Queen’s spin-out invents revolutionary porous liquid

Materials have potential to help address climate change

Porous liquids  contain up to 10,000 times the number of cavities that are found in other liquids.

Porous liquids contain up to 10,000 times the number of cavities that are found in other liquids.

 

A new spin-out company set up by scientists from Queen’s University in Belfast and the University of Liverpool, has invented a revolutionary class of liquid materials that could play a starring role in helping to save the planet.

Professor Stuart James from Queen’s University and Professor Andy Cooper from the University of Liverpool, who invented what could be the world’s first “problem-solving liquid”, want to use their science breakthrough to help solve technological challenges like carbon capture.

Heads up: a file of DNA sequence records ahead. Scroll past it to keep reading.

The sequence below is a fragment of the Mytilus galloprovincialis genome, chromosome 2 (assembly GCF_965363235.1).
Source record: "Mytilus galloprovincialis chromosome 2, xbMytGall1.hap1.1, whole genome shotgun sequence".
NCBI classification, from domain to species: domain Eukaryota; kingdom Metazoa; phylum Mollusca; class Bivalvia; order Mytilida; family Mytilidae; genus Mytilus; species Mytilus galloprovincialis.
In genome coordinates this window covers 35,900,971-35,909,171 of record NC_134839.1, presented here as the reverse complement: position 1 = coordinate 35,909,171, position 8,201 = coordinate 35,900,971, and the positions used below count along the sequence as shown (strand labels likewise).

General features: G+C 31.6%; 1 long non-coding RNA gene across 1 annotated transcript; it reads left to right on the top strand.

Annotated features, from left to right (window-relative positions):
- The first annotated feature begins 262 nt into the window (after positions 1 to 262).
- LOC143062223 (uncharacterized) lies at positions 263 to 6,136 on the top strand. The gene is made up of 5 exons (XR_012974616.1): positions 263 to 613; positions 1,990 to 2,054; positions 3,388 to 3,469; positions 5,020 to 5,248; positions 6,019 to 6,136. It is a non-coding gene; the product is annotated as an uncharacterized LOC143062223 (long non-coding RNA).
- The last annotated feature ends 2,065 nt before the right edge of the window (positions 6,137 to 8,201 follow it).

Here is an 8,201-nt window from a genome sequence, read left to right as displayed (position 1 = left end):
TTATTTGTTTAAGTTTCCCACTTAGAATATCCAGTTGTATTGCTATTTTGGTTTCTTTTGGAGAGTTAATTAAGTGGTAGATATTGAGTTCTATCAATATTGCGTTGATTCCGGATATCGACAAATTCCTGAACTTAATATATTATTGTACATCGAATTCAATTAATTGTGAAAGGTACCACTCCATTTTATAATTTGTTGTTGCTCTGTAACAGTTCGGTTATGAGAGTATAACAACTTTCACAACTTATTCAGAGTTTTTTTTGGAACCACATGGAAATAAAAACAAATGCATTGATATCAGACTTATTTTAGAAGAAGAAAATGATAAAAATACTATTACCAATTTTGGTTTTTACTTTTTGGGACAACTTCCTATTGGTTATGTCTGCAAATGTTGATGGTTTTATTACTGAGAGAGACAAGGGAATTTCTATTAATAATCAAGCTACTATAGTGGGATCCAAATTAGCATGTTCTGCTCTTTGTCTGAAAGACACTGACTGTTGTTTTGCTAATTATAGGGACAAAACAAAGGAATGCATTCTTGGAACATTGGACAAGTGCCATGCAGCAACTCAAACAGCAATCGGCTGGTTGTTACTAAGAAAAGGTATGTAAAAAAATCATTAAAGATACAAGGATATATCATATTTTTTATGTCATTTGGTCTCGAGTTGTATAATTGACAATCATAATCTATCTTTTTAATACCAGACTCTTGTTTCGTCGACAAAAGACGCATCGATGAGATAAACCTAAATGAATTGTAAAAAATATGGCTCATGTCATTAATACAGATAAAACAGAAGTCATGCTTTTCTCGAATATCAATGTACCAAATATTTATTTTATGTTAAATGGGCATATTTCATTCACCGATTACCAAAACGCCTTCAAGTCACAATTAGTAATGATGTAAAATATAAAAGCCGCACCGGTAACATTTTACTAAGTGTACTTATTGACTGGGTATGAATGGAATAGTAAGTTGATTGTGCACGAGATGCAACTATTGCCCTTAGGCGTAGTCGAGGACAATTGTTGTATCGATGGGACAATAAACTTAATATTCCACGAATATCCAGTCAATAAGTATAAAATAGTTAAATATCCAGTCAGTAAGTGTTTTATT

Prof James and Prof Cooper invented porous liquids three years ago. These are a new class of materials that had never existed before and which contain microscopic cavities or pores or which are each the size of a single molecule.

The scientists say what makes porous liquids different is that they contain up to 10,000 times the number of cavities that are found in other liquids - and up 20 per cent of the porous liquid is empty space.

Both Queen’s University and the University of Liverpool are backing their spin-out company, Porous Liquid Technologies.

What makes this new science such an exciting breakthrough, according to Prof James, is the many potential ways that the new liquids can be used, particularly because of the fact that they can absorb large amounts of gas.

Carbon capture

“They have tremendous opportunities because one of their major benefits is that they can be circulated which means they can be used for many applications from purifying natural gas to reducing the costs associated with carbon capture and the purification process of biogas,” he added.